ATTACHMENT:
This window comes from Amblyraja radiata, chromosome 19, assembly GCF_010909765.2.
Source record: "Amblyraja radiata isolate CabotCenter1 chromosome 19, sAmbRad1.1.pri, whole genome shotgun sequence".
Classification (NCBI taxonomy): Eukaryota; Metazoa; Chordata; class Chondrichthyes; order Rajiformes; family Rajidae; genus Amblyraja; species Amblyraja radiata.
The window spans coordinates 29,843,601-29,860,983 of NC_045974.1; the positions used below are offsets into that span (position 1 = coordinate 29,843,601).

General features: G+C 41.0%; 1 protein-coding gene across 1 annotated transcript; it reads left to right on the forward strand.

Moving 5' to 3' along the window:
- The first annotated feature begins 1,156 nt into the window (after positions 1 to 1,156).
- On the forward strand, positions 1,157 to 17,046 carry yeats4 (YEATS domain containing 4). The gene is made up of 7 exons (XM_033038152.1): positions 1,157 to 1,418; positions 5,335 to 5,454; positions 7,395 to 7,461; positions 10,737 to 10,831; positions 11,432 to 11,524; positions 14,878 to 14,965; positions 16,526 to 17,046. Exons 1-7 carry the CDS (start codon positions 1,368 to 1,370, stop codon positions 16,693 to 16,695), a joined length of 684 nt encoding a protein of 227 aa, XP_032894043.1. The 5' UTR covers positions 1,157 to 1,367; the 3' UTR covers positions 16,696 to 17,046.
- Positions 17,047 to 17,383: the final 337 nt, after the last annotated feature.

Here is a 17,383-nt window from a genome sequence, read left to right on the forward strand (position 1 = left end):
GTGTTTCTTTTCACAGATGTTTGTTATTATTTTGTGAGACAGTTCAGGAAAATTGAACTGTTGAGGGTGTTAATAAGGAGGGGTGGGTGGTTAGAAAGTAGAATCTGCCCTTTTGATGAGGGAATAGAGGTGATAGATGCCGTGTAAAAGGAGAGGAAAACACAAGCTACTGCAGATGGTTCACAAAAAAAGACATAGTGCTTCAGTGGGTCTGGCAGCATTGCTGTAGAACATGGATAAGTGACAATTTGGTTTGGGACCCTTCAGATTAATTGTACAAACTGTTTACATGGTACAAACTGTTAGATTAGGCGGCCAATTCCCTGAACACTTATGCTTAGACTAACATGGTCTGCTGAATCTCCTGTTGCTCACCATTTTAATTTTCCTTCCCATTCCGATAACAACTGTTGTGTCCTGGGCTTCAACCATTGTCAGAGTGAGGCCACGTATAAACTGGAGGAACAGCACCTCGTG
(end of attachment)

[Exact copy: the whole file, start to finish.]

This window comes from Amblyraja radiata, chromosome 19, assembly GCF_010909765.2.
Source record: "Amblyraja radiata isolate CabotCenter1 chromosome 19, sAmbRad1.1.pri, whole genome shotgun sequence".
Classification (NCBI taxonomy): Eukaryota; Metazoa; Chordata; class Chondrichthyes; order Rajiformes; family Rajidae; genus Amblyraja; species Amblyraja radiata.
The window spans coordinates 29,843,601-29,860,983 of NC_045974.1; the positions used below are offsets into that span (position 1 = coordinate 29,843,601).

General features: G+C 41.0%; 1 protein-coding gene across 1 annotated transcript; it reads left to right on the forward strand.

Moving 5' to 3' along the window:
- The first annotated feature begins 1,156 nt into the window (after positions 1 to 1,156).
- On the forward strand, positions 1,157 to 17,046 carry yeats4 (YEATS domain containing 4). The gene is made up of 7 exons (XM_033038152.1): positions 1,157 to 1,418; positions 5,335 to 5,454; positions 7,395 to 7,461; positions 10,737 to 10,831; positions 11,432 to 11,524; positions 14,878 to 14,965; positions 16,526 to 17,046. Exons 1-7 carry the CDS (start codon positions 1,368 to 1,370, stop codon positions 16,693 to 16,695), a joined length of 684 nt encoding a protein of 227 aa, XP_032894043.1. The 5' UTR covers positions 1,157 to 1,367; the 3' UTR covers positions 16,696 to 17,046.
- Positions 17,047 to 17,383: the final 337 nt, after the last annotated feature.

Here is a 17,383-nt window from a genome sequence, read left to right on the forward strand (position 1 = left end):
GTGTTTCTTTTCACAGATGTTTGTTATTATTTTGTGAGACAGTTCAGGAAAATTGAACTGTTGAGGGTGTTAATAAGGAGGGGTGGGTGGTTAGAAAGTAGAATCTGCCCTTTTGATGAGGGAATAGAGGTGATAGATGCCGTGTAAAAGGAGAGGAAAACACAAGCTACTGCAGATGGTTCACAAAAAAAGACATAGTGCTTCAGTGGGTCTGGCAGCATTGCTGTAGAACATGGATAAGTGACAATTTGGTTTGGGACCCTTCAGATTAATTGTACAAACTGTTTACATGGTACAAACTGTTAGATTAGGCGGCCAATTCCCTGAACACTTATGCTTAGACTAACATGGTCTGCTGAATCTCCTGTTGCTCACCATTTTAATTTTCCTTCCCATTCCGATAACAACTGTTGTGTCCTGGGCTTCAACCATTGTCAGAGTGAGGCCACGTATAAACTGGAGGAACAGCACCTCGTG